This however seems feasible in the Indian context with new initiatives such as Jal Jeevan Mission wherein the community-managed water supply systems proposed only need to be supplemented with HWTS to ensure desired quality at the point of use. Centralized Treatment vs. Household Water Treatment Systems The National Rural Drinking Water Programme launched by the Government of India in 2009 envisions enabling access to piped water supply in 90 percent of rural households by 2022. In this pursuit, the Ministry of Drinking Water and Sanitation (MDWS) in collaboration with UNICEF created a Drinking Water Advocacy and Communications Strategy Framework that was launched in 2013 that listed activities, knowledge, and interventions needed at different levels to ensure the attainment of safe and sustained water sources.
At the household level, the framework highlights safe handling and use of HWTS as important dimensions in rationalizing the vision of the program (MDWS and UNICEF, 2013).
• Lack of training and skills to maintain the plants.
• Poor socioeconomic conditions of the families to contribute toward operation and management of community-based water treatment plants.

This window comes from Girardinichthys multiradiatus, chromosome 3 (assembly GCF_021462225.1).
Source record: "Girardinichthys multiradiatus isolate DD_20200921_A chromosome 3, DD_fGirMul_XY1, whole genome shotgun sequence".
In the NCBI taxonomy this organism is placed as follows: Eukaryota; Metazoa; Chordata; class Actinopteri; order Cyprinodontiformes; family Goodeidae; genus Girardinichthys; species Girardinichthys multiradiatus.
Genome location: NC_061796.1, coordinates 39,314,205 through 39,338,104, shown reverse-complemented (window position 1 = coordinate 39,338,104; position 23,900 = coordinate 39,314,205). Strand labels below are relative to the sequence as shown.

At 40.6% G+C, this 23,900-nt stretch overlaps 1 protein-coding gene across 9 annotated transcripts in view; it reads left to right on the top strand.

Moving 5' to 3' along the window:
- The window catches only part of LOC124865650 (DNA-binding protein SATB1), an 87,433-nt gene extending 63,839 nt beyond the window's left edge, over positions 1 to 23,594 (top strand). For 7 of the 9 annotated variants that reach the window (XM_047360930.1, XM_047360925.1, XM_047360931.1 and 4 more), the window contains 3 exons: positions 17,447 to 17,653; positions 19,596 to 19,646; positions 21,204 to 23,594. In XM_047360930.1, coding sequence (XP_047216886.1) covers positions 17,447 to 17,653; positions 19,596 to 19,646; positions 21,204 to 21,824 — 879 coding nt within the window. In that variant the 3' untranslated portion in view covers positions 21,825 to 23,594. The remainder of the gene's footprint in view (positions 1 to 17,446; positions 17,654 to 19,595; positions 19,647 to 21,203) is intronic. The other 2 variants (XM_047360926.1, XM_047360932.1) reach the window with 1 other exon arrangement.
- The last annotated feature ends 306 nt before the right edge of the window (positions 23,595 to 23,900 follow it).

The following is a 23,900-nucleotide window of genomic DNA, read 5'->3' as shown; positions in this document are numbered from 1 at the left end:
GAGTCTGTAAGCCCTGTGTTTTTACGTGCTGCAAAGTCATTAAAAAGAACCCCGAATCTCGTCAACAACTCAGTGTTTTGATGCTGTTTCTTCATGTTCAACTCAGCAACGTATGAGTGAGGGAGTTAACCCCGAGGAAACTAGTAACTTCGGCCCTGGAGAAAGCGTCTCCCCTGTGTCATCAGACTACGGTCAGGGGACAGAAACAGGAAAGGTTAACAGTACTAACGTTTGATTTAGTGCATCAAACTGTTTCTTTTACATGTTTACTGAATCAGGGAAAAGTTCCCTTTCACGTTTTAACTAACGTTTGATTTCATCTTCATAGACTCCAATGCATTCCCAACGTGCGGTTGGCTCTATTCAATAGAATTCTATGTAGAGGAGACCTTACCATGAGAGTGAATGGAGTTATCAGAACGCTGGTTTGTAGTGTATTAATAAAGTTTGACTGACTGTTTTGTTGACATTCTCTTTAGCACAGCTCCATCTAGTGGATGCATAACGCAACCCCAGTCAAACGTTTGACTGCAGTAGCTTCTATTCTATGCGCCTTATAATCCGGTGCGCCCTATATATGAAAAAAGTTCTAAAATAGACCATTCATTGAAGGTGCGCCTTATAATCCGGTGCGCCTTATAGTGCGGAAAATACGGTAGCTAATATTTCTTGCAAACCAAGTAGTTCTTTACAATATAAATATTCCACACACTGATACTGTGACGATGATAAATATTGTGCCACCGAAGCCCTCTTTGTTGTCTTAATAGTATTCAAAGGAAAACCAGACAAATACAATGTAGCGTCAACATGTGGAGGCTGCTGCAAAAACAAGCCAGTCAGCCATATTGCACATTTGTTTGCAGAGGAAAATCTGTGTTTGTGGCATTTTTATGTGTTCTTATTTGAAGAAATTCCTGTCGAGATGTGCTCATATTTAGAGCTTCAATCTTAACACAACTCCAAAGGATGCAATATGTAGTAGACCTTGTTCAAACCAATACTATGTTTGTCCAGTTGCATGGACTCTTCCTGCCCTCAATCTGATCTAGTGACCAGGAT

This policy brief presents evidence-based, experiential and grassroots-driven recommendations emanating from years of on-the-ground experience to improve the access and availability of safe drinking water. Recommendations are divided into the following three categories:
1) Build an Ecosystem for Promotion of HWTS
o Make credible and layered data on water quality available to public (both at source and point-of-use level).
o Support innovators for carrying out location and problem-specific effective innovations on HWTS.
o Exempt Goods and Services Tax (GST) of HWTS systems meant for the bottom of pyramid.
o Consider incentives for eligible beneficiaries through subsidies.
2) Generate Sustainable Demand through Grass roots Extension o Create a people's movement for mass awareness on the importance of safe treatment of drinking water before consumption alongside highlighting the utility and imperativeness of HWTS.
o Incentivize micro entrepreneurs and microfinance institutions to support adoption of HWTS through extending special loans.
o Build capacities of local village councils to create Water Safety Plans suited to their local contexts and handhold them to implement these plans.